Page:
Interactive timelines that support media embeds from Twitter, Flickr, Google Maps, YouTube, Vimeo, Vine, Dailymotion, Wikipedia, SoundCloud and more
Drop pins to make embeddable maps
Authoring tool to tell location-based timelines and stories
Interactive charts and maps (line charts, area charts, bar charts, pie charts, heat maps, and more)
Tool that creates simple, embeddable charts
Inline audio players for embedding short clips of music, spoken word, or natural sound
Embed Vimeo videos, can also be used for full-width videos
Embed Youtube videos
Image slider for comparing photos and gifs to highlight then/now or before/after stories
Pop out images, great for showcasing scanned documents or images
Social storytelling by embedding tweets, photos, gifs, videos, and audio
NBN Meme Generator
Create social sharing images for Twitter and Facebook
NBN Teaser Generator
Create teasers for the NBN homepage
NBN Thumbnail Generator
Create thumbnails for the NBN homepage
NBN Quiz Generator
Use spreadsheets to create interactive multiple choice quizzes, flowcharts, and true/false quizzes
First, brainstorm what you envision for your project. What kind of story are you trying to tell and how can interactive elements communicate it? Approach the Interactive editors with some ideas. As the writer or editor, you understand the story best. If you aren't sure how to translate your story to the web, pick out key elements you wish to highlight (i.e. photos, nonlinear narrative, data analysis and explanation) and discuss it with the Interactive editors.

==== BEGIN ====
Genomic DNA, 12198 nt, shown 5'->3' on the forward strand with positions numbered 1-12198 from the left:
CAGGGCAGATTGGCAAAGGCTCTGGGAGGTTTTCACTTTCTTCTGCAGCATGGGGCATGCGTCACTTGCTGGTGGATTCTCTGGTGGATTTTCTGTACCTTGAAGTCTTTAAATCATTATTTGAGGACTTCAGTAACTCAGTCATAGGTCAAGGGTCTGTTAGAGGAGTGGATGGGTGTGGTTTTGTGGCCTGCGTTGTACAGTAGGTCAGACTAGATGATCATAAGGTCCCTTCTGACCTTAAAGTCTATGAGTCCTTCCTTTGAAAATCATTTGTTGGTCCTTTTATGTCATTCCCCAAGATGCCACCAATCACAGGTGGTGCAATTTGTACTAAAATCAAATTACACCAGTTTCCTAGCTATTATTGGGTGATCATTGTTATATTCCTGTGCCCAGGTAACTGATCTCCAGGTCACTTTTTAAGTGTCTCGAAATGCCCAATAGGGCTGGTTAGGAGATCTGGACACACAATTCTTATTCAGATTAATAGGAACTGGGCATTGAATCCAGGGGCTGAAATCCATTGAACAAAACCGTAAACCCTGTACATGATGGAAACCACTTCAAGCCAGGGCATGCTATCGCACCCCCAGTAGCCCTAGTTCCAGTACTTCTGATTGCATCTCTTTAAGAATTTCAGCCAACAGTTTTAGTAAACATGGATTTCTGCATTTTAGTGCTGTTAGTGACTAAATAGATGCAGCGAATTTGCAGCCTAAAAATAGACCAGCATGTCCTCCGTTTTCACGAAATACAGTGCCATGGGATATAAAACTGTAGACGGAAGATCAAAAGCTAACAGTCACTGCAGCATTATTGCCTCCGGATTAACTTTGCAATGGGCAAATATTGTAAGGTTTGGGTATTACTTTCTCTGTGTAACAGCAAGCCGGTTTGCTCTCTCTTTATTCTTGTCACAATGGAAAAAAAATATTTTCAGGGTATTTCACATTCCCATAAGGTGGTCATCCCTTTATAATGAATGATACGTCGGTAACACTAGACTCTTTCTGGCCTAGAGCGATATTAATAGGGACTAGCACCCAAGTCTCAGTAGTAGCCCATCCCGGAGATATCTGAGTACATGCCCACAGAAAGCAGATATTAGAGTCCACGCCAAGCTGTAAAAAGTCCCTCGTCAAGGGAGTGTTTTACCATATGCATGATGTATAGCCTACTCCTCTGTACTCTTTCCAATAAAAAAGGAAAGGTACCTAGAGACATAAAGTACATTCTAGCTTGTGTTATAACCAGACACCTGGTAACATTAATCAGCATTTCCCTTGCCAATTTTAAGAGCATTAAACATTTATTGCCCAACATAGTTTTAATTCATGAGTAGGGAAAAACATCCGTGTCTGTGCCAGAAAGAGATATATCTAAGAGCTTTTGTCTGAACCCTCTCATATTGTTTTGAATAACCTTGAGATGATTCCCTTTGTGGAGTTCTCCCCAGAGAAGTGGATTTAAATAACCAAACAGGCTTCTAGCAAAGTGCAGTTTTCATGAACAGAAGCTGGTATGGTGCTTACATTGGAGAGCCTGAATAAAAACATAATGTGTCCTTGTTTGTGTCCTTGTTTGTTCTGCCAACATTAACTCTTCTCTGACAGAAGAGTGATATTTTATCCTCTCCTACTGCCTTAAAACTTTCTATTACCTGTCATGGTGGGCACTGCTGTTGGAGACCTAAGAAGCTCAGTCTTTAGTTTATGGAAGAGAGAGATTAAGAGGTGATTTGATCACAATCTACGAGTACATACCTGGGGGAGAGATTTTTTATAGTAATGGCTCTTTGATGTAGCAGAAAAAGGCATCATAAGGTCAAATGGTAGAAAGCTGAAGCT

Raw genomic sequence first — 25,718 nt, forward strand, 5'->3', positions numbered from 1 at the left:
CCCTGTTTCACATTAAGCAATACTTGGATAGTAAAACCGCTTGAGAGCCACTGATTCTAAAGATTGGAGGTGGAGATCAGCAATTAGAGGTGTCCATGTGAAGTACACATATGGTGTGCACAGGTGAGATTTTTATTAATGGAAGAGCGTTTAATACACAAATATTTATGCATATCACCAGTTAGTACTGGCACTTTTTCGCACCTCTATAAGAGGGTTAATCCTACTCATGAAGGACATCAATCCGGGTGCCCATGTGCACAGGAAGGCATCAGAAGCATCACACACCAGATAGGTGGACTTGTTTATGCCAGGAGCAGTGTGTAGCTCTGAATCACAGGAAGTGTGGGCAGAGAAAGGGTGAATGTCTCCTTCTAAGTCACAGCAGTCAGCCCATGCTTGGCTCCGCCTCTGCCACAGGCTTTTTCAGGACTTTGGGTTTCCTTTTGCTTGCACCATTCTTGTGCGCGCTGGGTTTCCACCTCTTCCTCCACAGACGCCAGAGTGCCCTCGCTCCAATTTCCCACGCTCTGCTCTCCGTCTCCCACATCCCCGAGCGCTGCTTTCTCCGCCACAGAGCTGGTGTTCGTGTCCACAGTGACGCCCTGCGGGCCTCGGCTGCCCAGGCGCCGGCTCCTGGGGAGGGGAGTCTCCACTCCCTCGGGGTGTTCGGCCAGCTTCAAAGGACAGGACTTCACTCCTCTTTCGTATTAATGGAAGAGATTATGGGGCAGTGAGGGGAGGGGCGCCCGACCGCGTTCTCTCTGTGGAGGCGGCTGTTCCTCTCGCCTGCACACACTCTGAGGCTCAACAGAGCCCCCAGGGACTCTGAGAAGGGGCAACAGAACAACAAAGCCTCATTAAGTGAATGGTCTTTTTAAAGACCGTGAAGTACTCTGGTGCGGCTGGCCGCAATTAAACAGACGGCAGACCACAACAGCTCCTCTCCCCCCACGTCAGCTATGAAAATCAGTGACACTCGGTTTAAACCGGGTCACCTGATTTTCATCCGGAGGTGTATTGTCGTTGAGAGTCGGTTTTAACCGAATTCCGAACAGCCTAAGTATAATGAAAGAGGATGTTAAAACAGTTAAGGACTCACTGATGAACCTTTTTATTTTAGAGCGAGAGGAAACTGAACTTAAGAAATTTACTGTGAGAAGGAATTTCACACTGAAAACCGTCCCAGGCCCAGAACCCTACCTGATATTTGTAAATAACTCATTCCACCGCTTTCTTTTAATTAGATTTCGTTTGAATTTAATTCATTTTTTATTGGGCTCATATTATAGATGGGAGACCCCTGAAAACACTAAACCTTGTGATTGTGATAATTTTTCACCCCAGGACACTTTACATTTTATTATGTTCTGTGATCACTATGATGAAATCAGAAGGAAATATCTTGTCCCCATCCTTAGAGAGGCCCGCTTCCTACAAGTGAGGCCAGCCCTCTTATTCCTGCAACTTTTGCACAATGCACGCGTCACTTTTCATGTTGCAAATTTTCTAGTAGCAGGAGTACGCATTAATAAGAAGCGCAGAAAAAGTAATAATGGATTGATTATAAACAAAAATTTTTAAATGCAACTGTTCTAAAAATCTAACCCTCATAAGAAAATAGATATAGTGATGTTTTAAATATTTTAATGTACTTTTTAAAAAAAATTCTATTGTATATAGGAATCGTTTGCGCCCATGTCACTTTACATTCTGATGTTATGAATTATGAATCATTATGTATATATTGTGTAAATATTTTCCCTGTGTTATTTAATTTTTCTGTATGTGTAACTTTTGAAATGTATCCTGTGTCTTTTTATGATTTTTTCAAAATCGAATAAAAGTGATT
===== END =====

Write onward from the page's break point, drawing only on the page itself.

Second, make sure you aren't adding interactivity just for interactivity's sake. It's great to want to do something with parallax scrolling (because sometimes it looks really cool), but remember that every visual or interactive design choice should serve a purpose that helps the reader in some way. Although it's important to know the types of tools and technologies available for you, it's equally important to lead with ideas.
Third, work closely with the interactive team throughout the reporting process. Traditionally, the interactive section has been a service desk where people hand off finished stories and ask "make this interactive." Though this may apply for some stories (especially if they're time sensitive), there's less interesting things that can be done with an almost-finished product. It's like making brownies - if you thrust a freshly-baked batch at someone and ask them to make mint chocolate chip brownies, they might be able to put some on the top, but it won't taste half as good as it would've been if you'd added the mint chocolate chips before they went in the oven. Work with the Interactive section even when it's just a half-baked idea: we'll make it delicious.
Allow at least 2 weeks for the Interactive team to work on your project.